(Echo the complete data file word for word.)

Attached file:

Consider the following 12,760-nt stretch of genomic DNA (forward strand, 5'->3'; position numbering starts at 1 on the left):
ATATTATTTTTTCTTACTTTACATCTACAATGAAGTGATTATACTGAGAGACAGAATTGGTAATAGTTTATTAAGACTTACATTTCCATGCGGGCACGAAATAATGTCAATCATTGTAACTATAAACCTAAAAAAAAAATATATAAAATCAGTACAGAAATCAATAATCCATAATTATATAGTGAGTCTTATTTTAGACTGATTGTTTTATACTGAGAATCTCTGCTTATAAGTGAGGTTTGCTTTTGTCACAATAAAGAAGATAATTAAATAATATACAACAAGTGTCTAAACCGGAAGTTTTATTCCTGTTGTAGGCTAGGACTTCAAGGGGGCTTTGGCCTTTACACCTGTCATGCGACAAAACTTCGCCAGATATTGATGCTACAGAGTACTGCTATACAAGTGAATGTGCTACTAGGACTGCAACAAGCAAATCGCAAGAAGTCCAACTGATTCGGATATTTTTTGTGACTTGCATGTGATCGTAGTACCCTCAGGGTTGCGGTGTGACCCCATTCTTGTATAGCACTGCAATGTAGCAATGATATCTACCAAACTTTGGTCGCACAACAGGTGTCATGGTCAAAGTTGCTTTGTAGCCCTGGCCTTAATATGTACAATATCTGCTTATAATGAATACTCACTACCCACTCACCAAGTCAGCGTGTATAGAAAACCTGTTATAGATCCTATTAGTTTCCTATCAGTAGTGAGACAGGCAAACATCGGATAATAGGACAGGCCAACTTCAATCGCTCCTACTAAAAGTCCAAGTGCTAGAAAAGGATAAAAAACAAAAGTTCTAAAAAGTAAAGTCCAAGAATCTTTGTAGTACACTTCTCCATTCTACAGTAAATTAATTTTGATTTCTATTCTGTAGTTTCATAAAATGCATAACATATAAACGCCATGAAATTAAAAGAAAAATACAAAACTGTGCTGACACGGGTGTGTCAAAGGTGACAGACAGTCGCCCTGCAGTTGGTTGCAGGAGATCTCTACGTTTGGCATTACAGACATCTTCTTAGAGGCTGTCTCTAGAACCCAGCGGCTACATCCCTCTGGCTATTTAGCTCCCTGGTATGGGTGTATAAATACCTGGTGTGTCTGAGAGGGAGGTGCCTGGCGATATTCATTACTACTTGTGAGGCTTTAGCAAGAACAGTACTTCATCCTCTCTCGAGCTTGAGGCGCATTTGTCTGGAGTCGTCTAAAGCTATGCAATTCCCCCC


Consider the following 12,760-nt stretch of genomic DNA (forward strand, 5'->3'; position numbering starts at 1 on the left):
ATATTATTTTTTCTTACTTTACATCTACAATGAAGTGATTATACTGAGAGACAGAATTGGTAATAGTTTATTAAGACTTACATTTCCATGCGGGCACGAAATAATGTCAATCATTGTAACTATAAACCTAAAAAAAAAATATATAAAATCAGTACAGAAATCAATAATCCATAATTATATAGTGAGTCTTATTTTAGACTGATTGTTTTATACTGAGAATCTCTGCTTATAAGTGAGGTTTGCTTTTGTCACAATAAAGAAGATAATTAAATAATATACAACAAGTGTCTAAACCGGAAGTTTTATTCCTGTTGTAGGCTAGGACTTCAAGGGGGCTTTGGCCTTTACACCTGTCATGCGACAAAACTTCGCCAGATATTGATGCTACAGAGTACTGCTATACAAGTGAATGTGCTACTAGGACTGCAACAAGCAAATCGCAAGAAGTCCAACTGATTCGGATATTTTTTGTGACTTGCATGTGATCGTAGTACCCTCAGGGTTGCGGTGTGACCCCATTCTTGTATAGCACTGCAATGTAGCAATGATATCTACCAAACTTTGGTCGCACAACAGGTGTCATGGTCAAAGTTGCTTTGTAGCCCTGGCCTTAATATGTACAATATCTGCTTATAATGAATACTCACTACCCACTCACCAAGTCAGCGTGTATAGAAAACCTGTTATAGATCCTATTAGTTTCCTATCAGTAGTGAGACAGGCAAACATCGGATAATAGGACAGGCCAACTTCAATCGCTCCTACTAAAAGTCCAAGTGCTAGAAAAGGATAAAAAACAAAAGTTCTAAAAAGTAAAGTCCAAGAATCTTTGTAGTACACTTCTCCATTCTACAGTAAATTAATTTTGATTTCTATTCTGTAGTTTCATAAAATGCATAACATATAAACGCCATGAAATTAAAAGAAAAATACAAAACTGTGCTGACACGGGTGTGTCAAAGGTGACAGACAGTCGCCCTGCAGTTGGTTGCAGGAGATCTCTACGTTTGGCATTACAGACATCTTCTTAGAGGCTGTCTCTAGAACCCAGCGGCTACATCCCTCTGGCTATTTAGCTCCCTGGTATGGGTGTATAAATACCTGGTGTGTCTGAGAGGGAGGTGCCTGGCGATATTCATTACTACTTGTGAGGCTTTAGCAAGAACAGTACTTCATCCTCTCTCGAGCTTGAGGCGCATTTGTCTGGAGTCGTCTAAAGCTATGCAATTCCCCCC